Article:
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Is the Surface Salinity Difference between the Atlantic and Indo-Pacific a Signature of the Atlantic Meridional Overturning Circulation?

Nilsson, Johan and Ferreira, David and Schneider, Tapio and Wills, Robert C. J. (2021) Is the Surface Salinity Difference between the Atlantic and Indo-Pacific a Signature of the Atlantic Meridional Overturning Circulation? Journal of Physical Oceanography, 51 (3). pp. 769-787. ISSN 0022-3670. doi:10.1175/jpo-d-20-0126.1. https://resolver.caltech.edu/CaltechAUTHORS:20210611-122858735

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Abstract

The high Atlantic surface salinity has sometimes been interpreted as a signature of the Atlantic meridional overturning circulation and an associated salt advection feedback. Here, the role of oceanic and atmospheric processes for creating the surface salinity difference between the Atlantic and Indo-Pacific is examined using observations and a conceptual model. In each basin, zonally averaged data are represented in diagrams relating net evaporation ˜E and surface salinity S. The data-pair curves in the ˜E–S plane share common features in both basins. However, the slopes of the curves are generally smaller in the Atlantic than in the Indo-Pacific, indicating a weaker sensitivity of the Atlantic surface salinity to net evaporation variations. To interpret these observations, a conceptual advective–diffusive model of the upper-ocean salinity is constructed. Notably, the ˜E–S relations can be qualitatively reproduced with only meridional diffusive salt transport. In this limit, the interbasin difference in salinity is caused by the spatial structure of net evaporation, which in the Indo-Pacific oceans contains lower meridional wavenumbers that are weakly damped by the diffusive transport. The observed Atlantic ˜E–Srelationship at the surface reveals no clear influence of northward advection associated with the meridional overturning circulation; however, a signature of northward advection emerges in the relationship when the salinity is vertically averaged over the upper kilometer. The results indicate that the zonal-mean near-surface salinity is shaped primarily by the spatial pattern of net evaporation and the diffusive meridional salt transport due to wind-driven gyres and mesoscale ocean eddies, rather than by salt advection within the meridional overturning circulation.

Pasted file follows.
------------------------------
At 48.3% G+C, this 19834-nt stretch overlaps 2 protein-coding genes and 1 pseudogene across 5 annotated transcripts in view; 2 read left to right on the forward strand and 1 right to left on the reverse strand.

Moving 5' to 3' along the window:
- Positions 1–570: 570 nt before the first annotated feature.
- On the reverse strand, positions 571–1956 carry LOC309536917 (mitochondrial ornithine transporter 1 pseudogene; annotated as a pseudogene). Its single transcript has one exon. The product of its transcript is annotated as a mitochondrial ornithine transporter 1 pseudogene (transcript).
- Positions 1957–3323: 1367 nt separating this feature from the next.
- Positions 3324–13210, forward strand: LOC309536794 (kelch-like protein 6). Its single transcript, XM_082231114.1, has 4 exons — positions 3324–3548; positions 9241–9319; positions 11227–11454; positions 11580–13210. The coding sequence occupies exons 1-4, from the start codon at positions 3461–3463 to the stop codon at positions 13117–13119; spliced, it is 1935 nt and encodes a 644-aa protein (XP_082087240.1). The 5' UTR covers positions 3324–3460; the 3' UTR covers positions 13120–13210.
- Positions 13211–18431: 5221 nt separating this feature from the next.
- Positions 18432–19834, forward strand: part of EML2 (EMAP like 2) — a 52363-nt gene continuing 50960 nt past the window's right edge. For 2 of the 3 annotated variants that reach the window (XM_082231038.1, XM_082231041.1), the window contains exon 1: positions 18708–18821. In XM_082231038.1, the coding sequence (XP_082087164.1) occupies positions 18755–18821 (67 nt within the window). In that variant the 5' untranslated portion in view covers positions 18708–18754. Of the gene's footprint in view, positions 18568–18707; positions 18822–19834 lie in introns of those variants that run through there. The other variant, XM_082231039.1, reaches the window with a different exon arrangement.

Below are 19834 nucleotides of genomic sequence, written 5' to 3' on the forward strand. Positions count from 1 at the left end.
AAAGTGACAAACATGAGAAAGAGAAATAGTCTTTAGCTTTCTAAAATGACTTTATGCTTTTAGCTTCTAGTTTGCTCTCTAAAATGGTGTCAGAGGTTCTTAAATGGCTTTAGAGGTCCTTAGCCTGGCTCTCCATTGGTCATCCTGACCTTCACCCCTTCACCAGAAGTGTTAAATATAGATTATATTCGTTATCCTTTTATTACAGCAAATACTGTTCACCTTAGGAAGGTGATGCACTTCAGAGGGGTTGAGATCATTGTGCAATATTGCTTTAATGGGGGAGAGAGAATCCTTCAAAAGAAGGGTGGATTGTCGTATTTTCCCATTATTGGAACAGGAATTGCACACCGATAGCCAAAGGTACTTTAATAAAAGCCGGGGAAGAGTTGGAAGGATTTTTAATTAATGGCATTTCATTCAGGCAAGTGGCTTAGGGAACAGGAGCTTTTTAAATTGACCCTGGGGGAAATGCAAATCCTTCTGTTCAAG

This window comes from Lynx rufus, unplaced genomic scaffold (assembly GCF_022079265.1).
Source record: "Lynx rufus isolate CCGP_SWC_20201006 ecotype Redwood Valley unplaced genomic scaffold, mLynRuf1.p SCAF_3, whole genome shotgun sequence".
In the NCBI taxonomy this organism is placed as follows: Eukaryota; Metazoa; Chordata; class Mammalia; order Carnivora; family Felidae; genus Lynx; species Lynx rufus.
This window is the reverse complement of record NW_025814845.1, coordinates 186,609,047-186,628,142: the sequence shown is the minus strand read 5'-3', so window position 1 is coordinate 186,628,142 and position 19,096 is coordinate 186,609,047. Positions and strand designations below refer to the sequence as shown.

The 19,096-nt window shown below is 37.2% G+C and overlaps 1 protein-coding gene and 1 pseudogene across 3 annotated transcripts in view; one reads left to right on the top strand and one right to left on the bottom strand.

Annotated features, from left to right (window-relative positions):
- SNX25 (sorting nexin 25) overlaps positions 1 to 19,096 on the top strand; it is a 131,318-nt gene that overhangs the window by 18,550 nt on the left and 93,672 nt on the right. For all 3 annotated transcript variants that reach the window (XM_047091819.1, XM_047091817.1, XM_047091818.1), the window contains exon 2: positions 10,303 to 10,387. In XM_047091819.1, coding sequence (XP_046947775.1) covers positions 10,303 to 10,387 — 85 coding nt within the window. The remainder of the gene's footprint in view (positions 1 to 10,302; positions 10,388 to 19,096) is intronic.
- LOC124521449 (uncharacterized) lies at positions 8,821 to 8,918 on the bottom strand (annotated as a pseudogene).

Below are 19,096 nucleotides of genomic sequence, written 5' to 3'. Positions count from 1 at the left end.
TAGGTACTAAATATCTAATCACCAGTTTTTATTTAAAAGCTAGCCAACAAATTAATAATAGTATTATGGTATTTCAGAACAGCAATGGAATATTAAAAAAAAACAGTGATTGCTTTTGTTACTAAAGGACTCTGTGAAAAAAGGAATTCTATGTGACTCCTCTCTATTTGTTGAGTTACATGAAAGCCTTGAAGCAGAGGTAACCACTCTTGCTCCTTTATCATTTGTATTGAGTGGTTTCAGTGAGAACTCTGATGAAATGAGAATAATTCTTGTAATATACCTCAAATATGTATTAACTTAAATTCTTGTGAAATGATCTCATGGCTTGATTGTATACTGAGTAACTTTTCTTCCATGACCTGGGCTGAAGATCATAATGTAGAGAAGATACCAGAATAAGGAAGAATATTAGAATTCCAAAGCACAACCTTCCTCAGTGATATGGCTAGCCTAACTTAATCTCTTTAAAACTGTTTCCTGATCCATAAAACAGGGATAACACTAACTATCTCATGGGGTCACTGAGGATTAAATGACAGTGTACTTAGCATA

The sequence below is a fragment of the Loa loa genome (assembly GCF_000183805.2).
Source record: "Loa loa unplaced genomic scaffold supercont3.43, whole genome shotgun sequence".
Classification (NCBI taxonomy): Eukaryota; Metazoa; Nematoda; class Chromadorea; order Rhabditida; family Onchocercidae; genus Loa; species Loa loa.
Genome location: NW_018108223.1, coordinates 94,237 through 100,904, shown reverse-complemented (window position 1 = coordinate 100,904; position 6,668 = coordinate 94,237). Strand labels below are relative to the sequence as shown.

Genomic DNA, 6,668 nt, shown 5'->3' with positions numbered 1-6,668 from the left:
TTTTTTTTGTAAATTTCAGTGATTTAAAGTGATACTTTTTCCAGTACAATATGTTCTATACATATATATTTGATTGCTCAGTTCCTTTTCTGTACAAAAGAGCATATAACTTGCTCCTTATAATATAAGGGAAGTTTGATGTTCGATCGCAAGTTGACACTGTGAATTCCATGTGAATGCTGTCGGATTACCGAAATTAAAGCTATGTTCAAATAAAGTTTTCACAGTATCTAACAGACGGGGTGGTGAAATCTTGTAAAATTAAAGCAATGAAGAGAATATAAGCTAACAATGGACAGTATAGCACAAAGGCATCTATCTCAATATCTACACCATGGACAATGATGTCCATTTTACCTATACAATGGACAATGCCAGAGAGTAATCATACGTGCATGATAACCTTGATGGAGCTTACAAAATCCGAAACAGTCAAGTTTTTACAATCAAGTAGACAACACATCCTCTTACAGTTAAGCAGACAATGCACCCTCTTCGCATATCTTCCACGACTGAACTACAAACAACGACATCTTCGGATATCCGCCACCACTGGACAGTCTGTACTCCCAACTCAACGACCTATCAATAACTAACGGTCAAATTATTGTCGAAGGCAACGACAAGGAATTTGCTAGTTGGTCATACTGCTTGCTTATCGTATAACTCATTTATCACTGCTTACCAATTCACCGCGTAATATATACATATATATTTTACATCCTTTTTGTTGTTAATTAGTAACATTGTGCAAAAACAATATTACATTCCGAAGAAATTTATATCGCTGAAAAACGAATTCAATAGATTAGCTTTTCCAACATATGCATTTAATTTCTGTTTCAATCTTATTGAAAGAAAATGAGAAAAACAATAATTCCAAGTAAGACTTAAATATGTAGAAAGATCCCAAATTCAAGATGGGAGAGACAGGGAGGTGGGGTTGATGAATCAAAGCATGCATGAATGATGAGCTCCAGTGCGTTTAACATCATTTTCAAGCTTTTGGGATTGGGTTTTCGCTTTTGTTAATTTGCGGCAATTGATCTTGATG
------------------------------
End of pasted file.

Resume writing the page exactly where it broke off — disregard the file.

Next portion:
Item Type:Article
Related URLs:
URLURL TypeDescription
https://doi.org/10.1175/jpo-d-20-0126.1DOIArticle
ORCID:
AuthorORCID
Ferreira, David0000-0003-3243-9774
Schneider, Tapio0000-0001-5687-2287
Wills, Robert C. J.0000-0002-7776-2076
Additional Information:© 2021 American Meteorological Society. Received: 12 Jun 2020; Final Form: 13 Nov 2020; Published Online: 18 Feb 2021. We thank Paola Cessi for interesting discussions and valuable comments on this work. We also thank two anonymous reviewers for providing constructive suggestions. Data availability statement: All data used here are available from the references given in the text.
Subject Keywords:Atmosphere-ocean interaction; Hydrologic cycle; Meridional overturning circulation
Issue or Number:3
DOI:10.1175/jpo-d-20-0126.1
Record Number:CaltechAUTHORS:20210611-122858735
Persistent URL:https://resolver.caltech.edu/CaltechAUTHORS:20210611-122858735
Official Citation:Nilsson, J., Ferreira, D., Schneider, T., & Wills, R. C. J. (2021). Is the Surface Salinity Difference between the Atlantic and Indo-Pacific a Signature of the Atlantic Meridional Overturning Circulation?, Journal of Physical Oceanography, 51(3), 769-787; DOI: 10.1175/jpo-d-20-0126.1
Usage Policy:No commercial reproduction, distribution, display or performance rights in this work are provided.
ID Code:109484
Collection:CaltechAUTHORS
Deposited By: Tony Diaz
Deposited On:11 Jun 2021 21:09
Last Modified:11 Jun 2021 21:09

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